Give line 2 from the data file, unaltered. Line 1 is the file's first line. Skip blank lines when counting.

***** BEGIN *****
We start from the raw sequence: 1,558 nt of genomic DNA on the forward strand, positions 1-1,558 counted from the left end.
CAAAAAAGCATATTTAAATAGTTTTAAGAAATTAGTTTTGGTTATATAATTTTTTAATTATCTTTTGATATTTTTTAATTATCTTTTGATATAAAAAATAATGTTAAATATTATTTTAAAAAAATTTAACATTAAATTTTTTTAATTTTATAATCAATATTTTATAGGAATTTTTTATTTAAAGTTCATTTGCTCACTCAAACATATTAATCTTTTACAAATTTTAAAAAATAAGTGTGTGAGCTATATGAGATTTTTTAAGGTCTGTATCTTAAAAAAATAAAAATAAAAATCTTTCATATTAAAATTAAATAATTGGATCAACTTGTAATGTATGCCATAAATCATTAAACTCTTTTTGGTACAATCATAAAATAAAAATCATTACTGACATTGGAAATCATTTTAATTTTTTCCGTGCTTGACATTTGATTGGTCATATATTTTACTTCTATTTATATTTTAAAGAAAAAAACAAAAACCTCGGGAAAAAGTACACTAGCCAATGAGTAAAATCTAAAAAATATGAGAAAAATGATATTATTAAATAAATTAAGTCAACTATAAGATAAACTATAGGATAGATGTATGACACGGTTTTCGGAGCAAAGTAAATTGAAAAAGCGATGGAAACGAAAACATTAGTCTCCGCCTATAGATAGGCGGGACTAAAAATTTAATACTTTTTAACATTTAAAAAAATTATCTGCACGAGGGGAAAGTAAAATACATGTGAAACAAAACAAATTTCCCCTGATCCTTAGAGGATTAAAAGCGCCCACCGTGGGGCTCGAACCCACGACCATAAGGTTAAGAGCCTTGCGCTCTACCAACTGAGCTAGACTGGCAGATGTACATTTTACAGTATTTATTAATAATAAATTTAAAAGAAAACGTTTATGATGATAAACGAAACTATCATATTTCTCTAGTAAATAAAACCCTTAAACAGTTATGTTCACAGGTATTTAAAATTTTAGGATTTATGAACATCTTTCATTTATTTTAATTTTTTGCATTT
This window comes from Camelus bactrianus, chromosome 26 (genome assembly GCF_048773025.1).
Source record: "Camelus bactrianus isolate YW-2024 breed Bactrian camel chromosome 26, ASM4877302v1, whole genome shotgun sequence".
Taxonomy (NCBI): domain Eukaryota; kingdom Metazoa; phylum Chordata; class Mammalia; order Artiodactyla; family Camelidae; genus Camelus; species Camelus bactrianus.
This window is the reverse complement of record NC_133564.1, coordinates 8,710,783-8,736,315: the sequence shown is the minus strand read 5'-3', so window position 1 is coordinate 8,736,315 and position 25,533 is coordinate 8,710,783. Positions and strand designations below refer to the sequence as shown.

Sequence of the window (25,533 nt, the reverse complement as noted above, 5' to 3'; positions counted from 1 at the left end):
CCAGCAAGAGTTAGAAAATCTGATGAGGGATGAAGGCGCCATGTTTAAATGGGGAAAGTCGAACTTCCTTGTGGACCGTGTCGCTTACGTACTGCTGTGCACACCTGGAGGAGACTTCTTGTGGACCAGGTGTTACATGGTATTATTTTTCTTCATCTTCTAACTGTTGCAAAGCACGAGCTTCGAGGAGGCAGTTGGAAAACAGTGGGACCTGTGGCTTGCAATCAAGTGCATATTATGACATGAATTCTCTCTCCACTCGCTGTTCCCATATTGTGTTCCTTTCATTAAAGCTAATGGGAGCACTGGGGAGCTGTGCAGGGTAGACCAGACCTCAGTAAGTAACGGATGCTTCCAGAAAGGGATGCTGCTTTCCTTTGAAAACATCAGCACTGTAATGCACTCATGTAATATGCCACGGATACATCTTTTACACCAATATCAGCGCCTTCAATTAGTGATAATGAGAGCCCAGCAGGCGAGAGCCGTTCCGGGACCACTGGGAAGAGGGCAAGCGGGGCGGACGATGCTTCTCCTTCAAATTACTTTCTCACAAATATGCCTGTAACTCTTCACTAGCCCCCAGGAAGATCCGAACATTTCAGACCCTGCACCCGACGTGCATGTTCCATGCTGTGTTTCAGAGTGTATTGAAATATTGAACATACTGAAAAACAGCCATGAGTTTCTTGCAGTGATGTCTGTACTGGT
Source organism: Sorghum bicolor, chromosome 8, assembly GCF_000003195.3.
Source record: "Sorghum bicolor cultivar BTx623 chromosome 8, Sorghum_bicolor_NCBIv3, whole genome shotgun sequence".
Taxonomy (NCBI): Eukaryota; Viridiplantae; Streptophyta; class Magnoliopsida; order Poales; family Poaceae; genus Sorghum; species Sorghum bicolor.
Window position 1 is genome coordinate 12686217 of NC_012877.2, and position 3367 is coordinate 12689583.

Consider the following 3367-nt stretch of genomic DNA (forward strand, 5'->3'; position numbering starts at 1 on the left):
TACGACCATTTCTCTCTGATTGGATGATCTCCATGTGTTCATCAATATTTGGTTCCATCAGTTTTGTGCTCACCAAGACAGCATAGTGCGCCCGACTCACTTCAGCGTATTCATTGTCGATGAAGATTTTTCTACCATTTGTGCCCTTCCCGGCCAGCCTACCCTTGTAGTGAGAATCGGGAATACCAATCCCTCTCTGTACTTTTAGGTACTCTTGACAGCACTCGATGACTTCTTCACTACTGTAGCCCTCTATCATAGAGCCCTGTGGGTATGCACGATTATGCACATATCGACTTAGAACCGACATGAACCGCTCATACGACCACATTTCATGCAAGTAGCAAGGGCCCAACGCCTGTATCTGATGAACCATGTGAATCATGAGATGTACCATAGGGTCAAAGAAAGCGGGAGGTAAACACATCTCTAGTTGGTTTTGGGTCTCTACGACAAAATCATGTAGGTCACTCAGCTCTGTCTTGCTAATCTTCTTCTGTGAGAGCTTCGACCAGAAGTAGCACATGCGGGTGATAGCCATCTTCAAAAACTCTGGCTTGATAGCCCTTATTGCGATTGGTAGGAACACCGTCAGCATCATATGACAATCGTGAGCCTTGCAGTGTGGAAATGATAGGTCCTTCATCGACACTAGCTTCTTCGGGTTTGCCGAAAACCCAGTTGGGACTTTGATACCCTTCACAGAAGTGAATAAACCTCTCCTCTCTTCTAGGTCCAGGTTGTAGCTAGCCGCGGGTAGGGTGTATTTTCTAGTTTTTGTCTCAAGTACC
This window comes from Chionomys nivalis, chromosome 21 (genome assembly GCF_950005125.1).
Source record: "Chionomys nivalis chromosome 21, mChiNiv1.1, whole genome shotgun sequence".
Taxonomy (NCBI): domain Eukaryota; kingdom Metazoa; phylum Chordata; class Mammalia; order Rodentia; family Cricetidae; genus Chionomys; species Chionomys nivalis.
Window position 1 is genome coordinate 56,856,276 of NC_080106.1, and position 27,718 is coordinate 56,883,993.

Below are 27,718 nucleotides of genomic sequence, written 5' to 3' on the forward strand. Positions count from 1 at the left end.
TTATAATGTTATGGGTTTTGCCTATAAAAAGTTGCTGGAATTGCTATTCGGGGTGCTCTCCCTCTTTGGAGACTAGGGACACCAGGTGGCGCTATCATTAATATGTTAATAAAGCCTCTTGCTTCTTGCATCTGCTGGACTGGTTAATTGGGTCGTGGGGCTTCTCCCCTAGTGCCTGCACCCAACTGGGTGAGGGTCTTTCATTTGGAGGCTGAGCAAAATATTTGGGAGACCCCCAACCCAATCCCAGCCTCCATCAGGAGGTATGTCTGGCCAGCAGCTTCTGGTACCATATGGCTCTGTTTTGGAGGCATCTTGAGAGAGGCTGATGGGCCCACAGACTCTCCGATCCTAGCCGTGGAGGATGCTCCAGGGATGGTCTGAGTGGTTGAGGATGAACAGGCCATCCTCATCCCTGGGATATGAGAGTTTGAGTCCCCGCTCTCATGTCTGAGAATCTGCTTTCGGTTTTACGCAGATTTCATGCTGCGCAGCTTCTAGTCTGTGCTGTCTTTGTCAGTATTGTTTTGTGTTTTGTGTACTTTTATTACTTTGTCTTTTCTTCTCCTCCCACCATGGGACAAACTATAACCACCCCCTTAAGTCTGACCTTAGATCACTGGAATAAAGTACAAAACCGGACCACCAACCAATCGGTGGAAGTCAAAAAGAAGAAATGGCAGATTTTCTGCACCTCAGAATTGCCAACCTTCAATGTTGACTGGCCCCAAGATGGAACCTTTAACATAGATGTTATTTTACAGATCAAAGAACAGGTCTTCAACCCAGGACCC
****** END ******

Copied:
CAAAAAAGCATATTTAAATAGTTTTAAGAAATTAGTTTTGGTTATATAATTTTTTAATTATCTTTTGATATTTTTTAATTATCTTTTGATATAAAAAATAATGTTAAATATTATTTTAAAAAAATTTAACATTAAATTTTTTTAATTTTATAATCAATATTTTATAGGAATTTTTTATTTAAAGTTCATTTGCTCACTCAAACATATTAATCTTTTACAAATTTTAAAAAATAAGTGTGTGAGCTATATGAGATTTTTTAAGGTCTGTATCTTAAAAAAATAAAAATAAAAATCTTTCATATTAAAATTAAATAATTGGATCAACTTGTAATGTATGCCATAAATCATTAAACTCTTTTTGGTACAATCATAAAATAAAAATCATTACTGACATTGGAAATCATTTTAATTTTTTCCGTGCTTGACATTTGATTGGTCATATATTTTACTTCTATTTATATTTTAAAGAAAAAAACAAAAACCTCGGGAAAAAGTACACTAGCCAATGAGTAAAATCTAAAAAATATGAGAAAAATGATATTATTAAATAAATTAAGTCAACTATAAGATAAACTATAGGATAGATGTATGACACGGTTTTCGGAGCAAAGTAAATTGAAAAAGCGATGGAAACGAAAACATTAGTCTCCGCCTATAGATAGGCGGGACTAAAAATTTAATACTTTTTAACATTTAAAAAAATTATCTGCACGAGGGGAAAGTAAAATACATGTGAAACAAAACAAATTTCCCCTGATCCTTAGAGGATTAAAAGCGCCCACCGTGGGGCTCGAACCCACGACCATAAGGTTAAGAGCCTTGCGCTCTACCAACTGAGCTAGACTGGCAGATGTACATTTTACAGTATTTATTAATAATAAATTTAAAAGAAAACGTTTATGATGATAAACGAAACTATCATATTTCTCTAGTAAATAAAACCCTTAAACAGTTATGTTCACAGGTATTTAAAATTTTAGGATTTATGAACATCTTTCATTTATTTTAATTTTTTGCATTT